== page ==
Thursday, 2 January 2014

Medical Tourism in India

Source: gtp headlines
India had witnessed as many as 850,000 medical tourists in 2011 and is likely to provide its medical services to an astounding 3,200,000 medical tourists by 2015, according to an ASSOCHAM estimate.

Medical tourism came into being as there emerged a phenomenon wherein people began to travel across the globe for medical treatment. The term, medical tourism, was coined by mass media and travel agencies that took note of this mushrooming phenomenon.
India, for its part, has had a rich history of providing medical services to people from all corners of the world.  India’s ayurvedic treatment and yogic practices have always been attractive. However, in the current scenario, India along with a bunch of other South Asian countries have been drawing millions from European countries for being able to provide technologically advanced treatment that are at par with global standards in a timely manner and at affordable rates. Medical tourism is turning out to be a lucrative opportunity for most developing countries including Thailand, Singapore, Malaysia and India to earn revenue and improve economic growth. India is said to have the potential to attract 1 million health tourists per annum which is likely draw US$ 5 billion to the economy. The CII-McKinsey, in its report, had suggested earlier that medical tourism would fetch $2 billion by 2012 instead of $ 333 million as estimated in 2006-07.

Despite the promising potential, medical tourism has attracted some criticism both from the service providers as well the consumers. Currently, only private hospitals are involved in providing medical services to tourists. The public sector hospitals lag behind, although the CII has been making efforts to make public hospitals medical tourism sites. There is also the view that medical tourism caters to the elite from abroad for whom the cost and charges are easily affordable. But for a mostly poor nation like India, medical treatment remains a challenge. Despite having free medical services in certain cases in government hospitals, it does not cover all ailments and delivery mechanisms continue to be hostile in many cases.Thirdly, critics feel that if public hospitals are also included in providing medical services to foreigners, it will lead to neglecting the poor and needy. On the other hand tourists face difficulty with regard to accessing reliable information about hospitals, understanding local language, reporting fraud or any contention to the correct authority, etc.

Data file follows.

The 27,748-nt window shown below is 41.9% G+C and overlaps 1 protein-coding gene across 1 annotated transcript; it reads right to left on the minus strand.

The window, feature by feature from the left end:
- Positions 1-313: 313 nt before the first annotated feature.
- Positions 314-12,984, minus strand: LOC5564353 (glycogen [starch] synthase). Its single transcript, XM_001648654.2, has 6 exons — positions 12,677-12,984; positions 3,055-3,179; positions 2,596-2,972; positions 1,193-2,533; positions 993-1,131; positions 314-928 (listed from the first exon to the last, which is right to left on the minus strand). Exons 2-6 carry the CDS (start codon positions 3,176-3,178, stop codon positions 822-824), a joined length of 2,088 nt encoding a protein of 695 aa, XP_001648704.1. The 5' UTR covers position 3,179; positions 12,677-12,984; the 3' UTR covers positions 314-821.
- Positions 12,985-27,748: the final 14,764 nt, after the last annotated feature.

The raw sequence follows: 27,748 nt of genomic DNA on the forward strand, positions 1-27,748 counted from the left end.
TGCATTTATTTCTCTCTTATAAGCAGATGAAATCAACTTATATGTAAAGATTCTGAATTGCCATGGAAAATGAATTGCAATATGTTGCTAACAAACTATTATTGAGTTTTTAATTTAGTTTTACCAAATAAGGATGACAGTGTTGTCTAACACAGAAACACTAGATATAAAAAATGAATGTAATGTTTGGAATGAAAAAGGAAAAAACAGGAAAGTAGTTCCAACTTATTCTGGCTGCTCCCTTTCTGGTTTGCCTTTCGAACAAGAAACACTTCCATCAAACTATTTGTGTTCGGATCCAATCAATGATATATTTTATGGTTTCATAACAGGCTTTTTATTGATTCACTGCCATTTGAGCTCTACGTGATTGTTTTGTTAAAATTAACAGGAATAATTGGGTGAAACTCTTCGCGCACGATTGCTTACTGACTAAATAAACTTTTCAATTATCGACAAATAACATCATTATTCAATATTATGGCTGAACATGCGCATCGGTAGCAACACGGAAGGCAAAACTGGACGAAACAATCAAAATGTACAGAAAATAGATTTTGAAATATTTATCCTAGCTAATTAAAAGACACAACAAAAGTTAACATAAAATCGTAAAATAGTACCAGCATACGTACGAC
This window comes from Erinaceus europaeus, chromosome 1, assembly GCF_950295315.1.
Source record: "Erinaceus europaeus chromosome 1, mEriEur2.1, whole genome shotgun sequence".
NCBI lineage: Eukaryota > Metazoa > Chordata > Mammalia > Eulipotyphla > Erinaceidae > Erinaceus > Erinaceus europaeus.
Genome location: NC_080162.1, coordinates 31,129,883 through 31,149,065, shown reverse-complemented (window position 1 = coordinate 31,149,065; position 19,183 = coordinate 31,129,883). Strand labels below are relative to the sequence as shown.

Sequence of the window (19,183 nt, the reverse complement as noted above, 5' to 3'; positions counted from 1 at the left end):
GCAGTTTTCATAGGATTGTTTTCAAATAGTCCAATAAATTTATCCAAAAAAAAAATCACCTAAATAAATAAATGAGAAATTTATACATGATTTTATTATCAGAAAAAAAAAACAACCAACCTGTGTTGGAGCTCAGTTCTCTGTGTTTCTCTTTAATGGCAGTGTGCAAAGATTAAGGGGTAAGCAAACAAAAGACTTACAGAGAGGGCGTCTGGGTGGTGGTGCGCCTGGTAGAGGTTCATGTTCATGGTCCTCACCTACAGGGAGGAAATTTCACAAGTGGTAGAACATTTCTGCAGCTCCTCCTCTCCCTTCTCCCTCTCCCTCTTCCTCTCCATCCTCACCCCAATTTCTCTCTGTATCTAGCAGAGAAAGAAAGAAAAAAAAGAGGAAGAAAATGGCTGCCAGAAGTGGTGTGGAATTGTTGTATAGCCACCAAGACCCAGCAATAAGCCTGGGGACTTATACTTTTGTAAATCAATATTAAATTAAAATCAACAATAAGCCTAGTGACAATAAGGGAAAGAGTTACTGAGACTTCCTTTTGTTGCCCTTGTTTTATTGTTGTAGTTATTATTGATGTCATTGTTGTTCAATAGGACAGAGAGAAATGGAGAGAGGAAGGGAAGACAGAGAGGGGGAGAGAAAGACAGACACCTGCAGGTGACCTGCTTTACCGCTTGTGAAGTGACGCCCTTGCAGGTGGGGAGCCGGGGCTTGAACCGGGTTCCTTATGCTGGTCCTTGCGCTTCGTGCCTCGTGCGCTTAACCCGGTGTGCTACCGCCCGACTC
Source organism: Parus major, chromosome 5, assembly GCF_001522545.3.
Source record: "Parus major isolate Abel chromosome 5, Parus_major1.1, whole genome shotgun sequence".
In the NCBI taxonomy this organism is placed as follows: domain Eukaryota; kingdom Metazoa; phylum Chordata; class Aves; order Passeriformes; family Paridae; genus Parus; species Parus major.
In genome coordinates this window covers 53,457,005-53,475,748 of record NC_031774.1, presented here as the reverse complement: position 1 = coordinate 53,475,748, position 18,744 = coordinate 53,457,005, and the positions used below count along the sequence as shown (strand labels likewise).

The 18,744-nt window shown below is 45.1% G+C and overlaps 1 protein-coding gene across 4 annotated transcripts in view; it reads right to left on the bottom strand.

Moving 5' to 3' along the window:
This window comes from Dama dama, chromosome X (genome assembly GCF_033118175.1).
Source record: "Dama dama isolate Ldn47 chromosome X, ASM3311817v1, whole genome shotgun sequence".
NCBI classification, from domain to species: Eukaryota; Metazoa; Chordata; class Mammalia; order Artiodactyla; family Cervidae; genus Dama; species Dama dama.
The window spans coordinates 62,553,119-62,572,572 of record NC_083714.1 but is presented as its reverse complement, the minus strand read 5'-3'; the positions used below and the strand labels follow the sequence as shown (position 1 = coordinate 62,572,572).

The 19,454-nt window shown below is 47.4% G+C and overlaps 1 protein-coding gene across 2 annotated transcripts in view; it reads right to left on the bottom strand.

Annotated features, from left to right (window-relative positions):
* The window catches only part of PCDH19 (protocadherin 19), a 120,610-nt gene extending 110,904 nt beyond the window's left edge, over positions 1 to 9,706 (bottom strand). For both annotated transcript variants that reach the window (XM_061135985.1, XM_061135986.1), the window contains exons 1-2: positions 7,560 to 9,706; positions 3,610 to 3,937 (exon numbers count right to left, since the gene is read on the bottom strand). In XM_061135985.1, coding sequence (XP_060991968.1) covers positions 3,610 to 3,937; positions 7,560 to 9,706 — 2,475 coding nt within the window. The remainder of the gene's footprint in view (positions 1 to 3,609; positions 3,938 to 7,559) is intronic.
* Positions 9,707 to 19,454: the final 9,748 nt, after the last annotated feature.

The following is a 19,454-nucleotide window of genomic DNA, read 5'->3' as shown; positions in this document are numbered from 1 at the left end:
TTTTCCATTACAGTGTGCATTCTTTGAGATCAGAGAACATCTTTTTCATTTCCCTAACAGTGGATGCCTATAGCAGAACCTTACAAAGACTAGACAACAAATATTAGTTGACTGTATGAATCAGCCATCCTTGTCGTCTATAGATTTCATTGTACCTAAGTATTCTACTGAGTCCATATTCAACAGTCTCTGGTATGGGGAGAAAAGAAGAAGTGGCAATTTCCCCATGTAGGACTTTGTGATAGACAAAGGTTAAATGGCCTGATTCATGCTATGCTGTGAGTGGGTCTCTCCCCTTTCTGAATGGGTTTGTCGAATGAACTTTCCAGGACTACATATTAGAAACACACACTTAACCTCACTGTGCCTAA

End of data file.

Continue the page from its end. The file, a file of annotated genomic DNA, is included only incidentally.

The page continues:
As far as policy is concerned, India lacks a specific policy that deals with medical tourism. Nevertheless official measures have been taken in order to encourage medical tourism like relaxation of visa norms, issuing special medical visas, recognising the economic potential of medical tourism in the National Health Policy, offshore campaigning and marketing, etc. The absence of a regulatory body and an organised structure for medical tourism needs to be dealt with in depth as well.  Consequently, there is an increasing need to formulate an inclusive policy on medical tourism keeping in mind both- the consumers as well as providers.

Pallavi Ghosh and Neha Singh

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